Not like they have don't bigger decisions to make or anything, but the NFL announced that they will move kickoffs up from the 30 yard line to the 35 yard line. The reasoning? There will be a higher number of touchbacks this year, decreasing the risk for injury on kick returns. In related news, we continue to be a nation of wussies.
I'm pretty sure we all grew up with bullying, kick returns, and restless leg syndrome. I'm also fairly certain that our species can survive with those three things. But nation be damned if Oprah, Roger Goodell, and some twat doc aren't doing their best to put a stop to them.
According to Pro Football Talk, the two-man wedge, however, will still be allowed.
That's horrible logic. It would be like Toyota acknowledging that there is a problem with their brakes, but instead of fixing them, they just made less cars. It doesn't address the actual problem.
The rule change will do nothing to make kick returns safer, instead it will just decrease the number of them. Never mind the fact that owners wanted to add two games to the schedule, which would have turned this whole thing into a math equation (KR/Y=X…X/16*18=HOW THE FUCK MANY TOTAL RETURNS THERE WOULD HAVE BEEN).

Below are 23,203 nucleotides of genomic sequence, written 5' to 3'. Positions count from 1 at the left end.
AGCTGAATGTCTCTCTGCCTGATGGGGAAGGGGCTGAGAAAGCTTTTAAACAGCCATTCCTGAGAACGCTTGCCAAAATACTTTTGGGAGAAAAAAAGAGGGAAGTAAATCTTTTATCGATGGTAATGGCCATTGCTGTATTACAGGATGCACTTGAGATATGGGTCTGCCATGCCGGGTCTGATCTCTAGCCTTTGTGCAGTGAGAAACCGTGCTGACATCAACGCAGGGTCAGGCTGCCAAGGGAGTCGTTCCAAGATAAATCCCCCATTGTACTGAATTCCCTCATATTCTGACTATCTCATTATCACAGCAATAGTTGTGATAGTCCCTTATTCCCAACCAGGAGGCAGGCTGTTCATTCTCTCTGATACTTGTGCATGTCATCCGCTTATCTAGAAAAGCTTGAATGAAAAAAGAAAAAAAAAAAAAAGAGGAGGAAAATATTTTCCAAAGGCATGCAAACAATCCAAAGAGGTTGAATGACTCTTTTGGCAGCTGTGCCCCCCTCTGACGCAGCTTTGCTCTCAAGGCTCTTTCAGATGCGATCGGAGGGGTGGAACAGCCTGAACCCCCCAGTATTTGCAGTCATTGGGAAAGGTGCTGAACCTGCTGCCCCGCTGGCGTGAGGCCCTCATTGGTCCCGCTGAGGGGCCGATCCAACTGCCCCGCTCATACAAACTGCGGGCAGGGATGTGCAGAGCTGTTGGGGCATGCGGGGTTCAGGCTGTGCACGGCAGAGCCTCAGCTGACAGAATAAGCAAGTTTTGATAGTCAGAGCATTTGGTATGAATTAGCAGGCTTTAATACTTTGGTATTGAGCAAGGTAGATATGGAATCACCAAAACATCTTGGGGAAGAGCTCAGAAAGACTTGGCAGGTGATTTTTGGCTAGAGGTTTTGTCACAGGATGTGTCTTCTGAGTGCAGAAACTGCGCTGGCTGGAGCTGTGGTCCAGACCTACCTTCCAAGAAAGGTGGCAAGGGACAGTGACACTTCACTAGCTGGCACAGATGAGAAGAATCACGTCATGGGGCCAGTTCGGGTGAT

All of this ignores the fact that the rule change will have a big impact on that game, as there will be significantly more touchbacks
This "solution" is like a drunk driving home from the bar only half of the time. I can go on and on with analogies here. This is putting a band-aid on a problem if I ever saw it.
If the league is so concerned about player safety during kick returns, then come up with something (other than decreasing the running-start distance from 15 to 5 yards) to address the issue. Just cutting in half the number of returns doesn't make the play any safer.
This all comes in addition to a proposal, which has been shelved for now, to redefine "defenseless player": [ESPN.com]
NFL to be more aggressive with suspensions for illegal hits next season. Rules defining defenseless players expanded to eight categories:
• QB in act of throwing
• Receiver trying to catch pass
• Runner in grasp with forward progress stopped
• Player fielding punt or kickoff
• Kicker or punter during kick
• QB after change of possession
• Receiver who receives blind-side block
• Player already on ground
Bascially, defensive players would have to introduce themselves to the opposition, inform them of their intent to engage, then bear hug (GENTLY!) tackle them to the ground- preferably on a soft patch of chewed up synthetic blend turf.
The new NFL, ladies and gentlemen.